|How well did your network play during the World Cup
Nigel Hawthorn, EMEA Marketing VP, Blue Coat Systems
As predicted, the 2010 FIFA World Cup was the biggest global event in Web history. More people watched the matches, more tweets were posted and more pages viewed and updated than any previous event.
Of course, this huge spike of traffic caused a number of business problems; reminding us of the inexorable rise in traffic, the blurring between work and personal usage, and most importantly that IT management need to plan for the next "big thing" to ensure that business can continue during popular events.
Akamai claimed a peak of 1.6 million simultaneous streams, many in HD, and many broadcasters around the world delivered twice the previously-highest peak traffic. Just in the UK, the BBC delivered 800,000 streams during the England vs. Slovenia match alone and total UK Internet usage increased by over 30%. People watched on their PCs, through their mobile phones and iPads, at home, while traveling and in the workplace.
The BBC statistics for June 2010 showed that there were 9.7 million requests for live simulcast content in June 2010, an increase of 26% over the previous month and around a 500% increase on a year ago. This reminds us of the growing expectation that live TV can be watched online and that if something is considered newsworthy that users will do this, even during the working day.
As with car traffic to popular events, the traffic problems are in the last few miles. It wasnít the main Internet highways that suffered problems, but the physical bottlenecks along country roads and into car parks were replaced by the final connection to the businesses or sometimes the initial connection to the broadcaster. Some businesses found that their own Internet connections and links to branch or remote offices using their Wide Area Network (WAN) were overloaded by World Cup traffic, meaning that other data couldnít be sent or received and business-critical applications came to a halt.
During the initial matches, a number of broadcasters had underestimated the demand, as their servers failed to deliver the quantity of requests made, leading to outages and poor quality video, Twitter and blogs were full of complaints. Itís clear that a significant demand came during business hour when employees were presumably at work. By the end of the tournament it seemed most of the complaints had subsided or perhaps viewers went back to watching on their TVs, though the later-timed matches perhaps helped the broadcasters out too.
Any popular event will entice the scamers and malware writers out from their dark corners, and the World Cup was no exception. Eight out of the top ten spam messages during June were related to the World Cup, including countless phishing ploys, and there were many Web pages trying to entice people to pay for promised online coverage (often in HD). Scam news articles promised behind the scenes footage that led to the common ploy of "update your codec here" attempts to surreptitiously download malware.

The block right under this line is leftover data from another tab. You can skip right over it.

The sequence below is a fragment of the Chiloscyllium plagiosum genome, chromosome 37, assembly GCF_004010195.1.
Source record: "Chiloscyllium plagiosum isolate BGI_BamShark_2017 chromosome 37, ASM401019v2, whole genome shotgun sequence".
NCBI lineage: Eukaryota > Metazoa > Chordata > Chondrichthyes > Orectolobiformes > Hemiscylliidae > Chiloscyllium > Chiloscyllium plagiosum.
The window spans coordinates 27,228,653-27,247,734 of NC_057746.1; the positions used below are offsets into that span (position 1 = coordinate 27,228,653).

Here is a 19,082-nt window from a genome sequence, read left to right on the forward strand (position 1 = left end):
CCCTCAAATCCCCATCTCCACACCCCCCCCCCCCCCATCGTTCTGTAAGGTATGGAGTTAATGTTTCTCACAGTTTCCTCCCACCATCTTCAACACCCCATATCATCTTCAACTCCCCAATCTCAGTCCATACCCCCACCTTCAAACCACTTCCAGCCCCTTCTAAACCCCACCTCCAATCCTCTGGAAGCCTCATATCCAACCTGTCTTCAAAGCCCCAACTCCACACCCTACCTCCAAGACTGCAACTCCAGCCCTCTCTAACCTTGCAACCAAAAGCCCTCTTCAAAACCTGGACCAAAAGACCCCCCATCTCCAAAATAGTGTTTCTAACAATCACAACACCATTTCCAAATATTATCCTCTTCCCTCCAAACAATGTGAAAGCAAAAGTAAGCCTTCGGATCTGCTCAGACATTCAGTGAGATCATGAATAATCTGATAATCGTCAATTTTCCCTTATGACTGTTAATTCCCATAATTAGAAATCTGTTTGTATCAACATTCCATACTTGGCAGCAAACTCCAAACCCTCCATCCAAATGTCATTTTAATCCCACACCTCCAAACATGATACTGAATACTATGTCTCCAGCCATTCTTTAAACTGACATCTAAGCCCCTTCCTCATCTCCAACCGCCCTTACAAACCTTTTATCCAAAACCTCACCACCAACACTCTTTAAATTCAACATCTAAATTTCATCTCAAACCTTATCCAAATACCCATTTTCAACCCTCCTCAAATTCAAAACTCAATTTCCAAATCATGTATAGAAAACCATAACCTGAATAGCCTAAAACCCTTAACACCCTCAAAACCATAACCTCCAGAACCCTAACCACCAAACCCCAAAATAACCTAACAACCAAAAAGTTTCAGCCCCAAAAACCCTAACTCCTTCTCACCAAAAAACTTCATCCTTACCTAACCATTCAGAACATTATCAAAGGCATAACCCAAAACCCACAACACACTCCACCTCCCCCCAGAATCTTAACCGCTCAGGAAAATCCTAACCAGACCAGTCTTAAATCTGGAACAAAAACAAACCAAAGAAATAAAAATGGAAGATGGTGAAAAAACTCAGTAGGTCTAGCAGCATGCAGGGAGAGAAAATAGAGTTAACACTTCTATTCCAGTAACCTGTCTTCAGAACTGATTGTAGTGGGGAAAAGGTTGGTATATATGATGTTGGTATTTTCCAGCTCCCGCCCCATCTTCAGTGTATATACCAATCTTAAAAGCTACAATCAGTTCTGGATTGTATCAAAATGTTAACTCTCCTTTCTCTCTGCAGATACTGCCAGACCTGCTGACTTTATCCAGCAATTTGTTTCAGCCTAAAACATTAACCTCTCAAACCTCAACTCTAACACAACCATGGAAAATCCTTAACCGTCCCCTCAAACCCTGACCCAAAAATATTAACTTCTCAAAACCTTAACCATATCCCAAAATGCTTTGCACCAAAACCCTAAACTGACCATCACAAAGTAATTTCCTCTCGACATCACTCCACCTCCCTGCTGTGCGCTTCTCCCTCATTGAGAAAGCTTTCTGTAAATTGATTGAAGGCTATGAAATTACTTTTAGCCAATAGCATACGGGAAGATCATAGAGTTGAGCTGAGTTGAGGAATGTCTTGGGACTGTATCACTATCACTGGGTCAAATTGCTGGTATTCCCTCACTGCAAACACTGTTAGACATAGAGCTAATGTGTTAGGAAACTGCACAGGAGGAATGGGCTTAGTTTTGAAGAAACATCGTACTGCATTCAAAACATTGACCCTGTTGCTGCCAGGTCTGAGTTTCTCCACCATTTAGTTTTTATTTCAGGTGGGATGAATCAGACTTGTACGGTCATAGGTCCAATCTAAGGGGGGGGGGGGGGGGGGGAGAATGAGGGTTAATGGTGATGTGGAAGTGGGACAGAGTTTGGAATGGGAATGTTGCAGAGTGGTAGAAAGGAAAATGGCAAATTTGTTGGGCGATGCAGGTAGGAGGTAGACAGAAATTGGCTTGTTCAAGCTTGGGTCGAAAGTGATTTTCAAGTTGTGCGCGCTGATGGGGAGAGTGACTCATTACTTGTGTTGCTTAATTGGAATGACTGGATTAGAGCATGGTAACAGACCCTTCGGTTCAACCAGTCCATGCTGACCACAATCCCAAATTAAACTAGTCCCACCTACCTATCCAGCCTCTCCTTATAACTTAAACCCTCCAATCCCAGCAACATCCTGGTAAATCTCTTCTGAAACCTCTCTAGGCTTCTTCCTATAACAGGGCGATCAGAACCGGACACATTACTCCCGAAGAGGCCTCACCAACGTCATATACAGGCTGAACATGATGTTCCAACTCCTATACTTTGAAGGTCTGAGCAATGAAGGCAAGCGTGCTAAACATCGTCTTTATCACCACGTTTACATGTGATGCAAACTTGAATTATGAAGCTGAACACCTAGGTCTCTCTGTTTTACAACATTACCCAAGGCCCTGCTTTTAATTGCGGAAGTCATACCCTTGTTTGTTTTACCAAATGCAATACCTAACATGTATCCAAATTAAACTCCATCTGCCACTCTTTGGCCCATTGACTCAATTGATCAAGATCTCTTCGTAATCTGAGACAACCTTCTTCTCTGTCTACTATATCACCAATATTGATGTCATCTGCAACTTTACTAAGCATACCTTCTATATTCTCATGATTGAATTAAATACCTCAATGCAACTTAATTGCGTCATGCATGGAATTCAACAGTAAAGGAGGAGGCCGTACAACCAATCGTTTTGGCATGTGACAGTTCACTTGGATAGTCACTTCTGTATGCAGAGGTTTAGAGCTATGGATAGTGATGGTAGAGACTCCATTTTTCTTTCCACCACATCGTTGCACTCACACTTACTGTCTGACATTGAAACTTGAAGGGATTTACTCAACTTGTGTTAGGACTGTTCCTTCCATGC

The main issue was the clearly the impact on business networks, there were stories of network traffic failures, followed by rapid emails asking everyone in an organization to stop watching the World Cup and people saying "if you canít beat them, join them" as they downed tools for an hour and a half during a particular match.
Itís no surprise that different matches caused problems in different places around the world depending on the teams playing at the time. The countries reporting the highest difficulties usually had the following characteristics:
- The country was actually in the tournament and playing at the time
- The local rights-holder delivered the matches online
- Football is a sport with a large following
- The match was taking place during the typical working day
- Typical bandwidth at work of less than 1 Mbps per user
- Online broadcasting is popular, promoted by the local TV broadcaster
- Employers didnít bring in large screens and encourage shared viewing
Various quality of broadcast were available, typically taking between 800 Kbps and 3.5 Mbps (HD) per screen. Of course, in a business, this fights with normal business traffic, hence the negative impact on other applications and poor quality streaming for many users who did attempt to watch. As most organizations do not have the means to minimize the effect of live video streams, such as with stream splitting, each new user accessing video adds another stream with the same network demands. In large organizations, where Internet traffic is commonly backhauled to and from the data center across the WAN, remote offices often suffered from poor Internet access and, worse, even to centralized internal applications.
It wasnít just internal business networks that buckled under the weight; public wireless networks were under strain causing problems for traveling users. Mobile data bandwidth usage in the USA increased by 24% and post-match mornings saw 32% increase in YouTube traffic.
Perhaps, for you, the World Cup didnít impact your network. However, it has lessons for us all - Are you ready for the next explosion in demand for popular content? These demands are happening with increasing frequency; take for example Tiger Woods press conference and President Obamaís State of the Union address in the USA. Local news or political announcements often create significant peaks too. Some content can be predicted, but a global live newsflash can appear at any time.
IT managers need to look at their own statistics for the World Cup and plan for the next flood of content, look at each office and every country, watching the growing popularity of streaming to predict and put in place the solutions to ensure business traffic can be delivered during popular "stream-storms".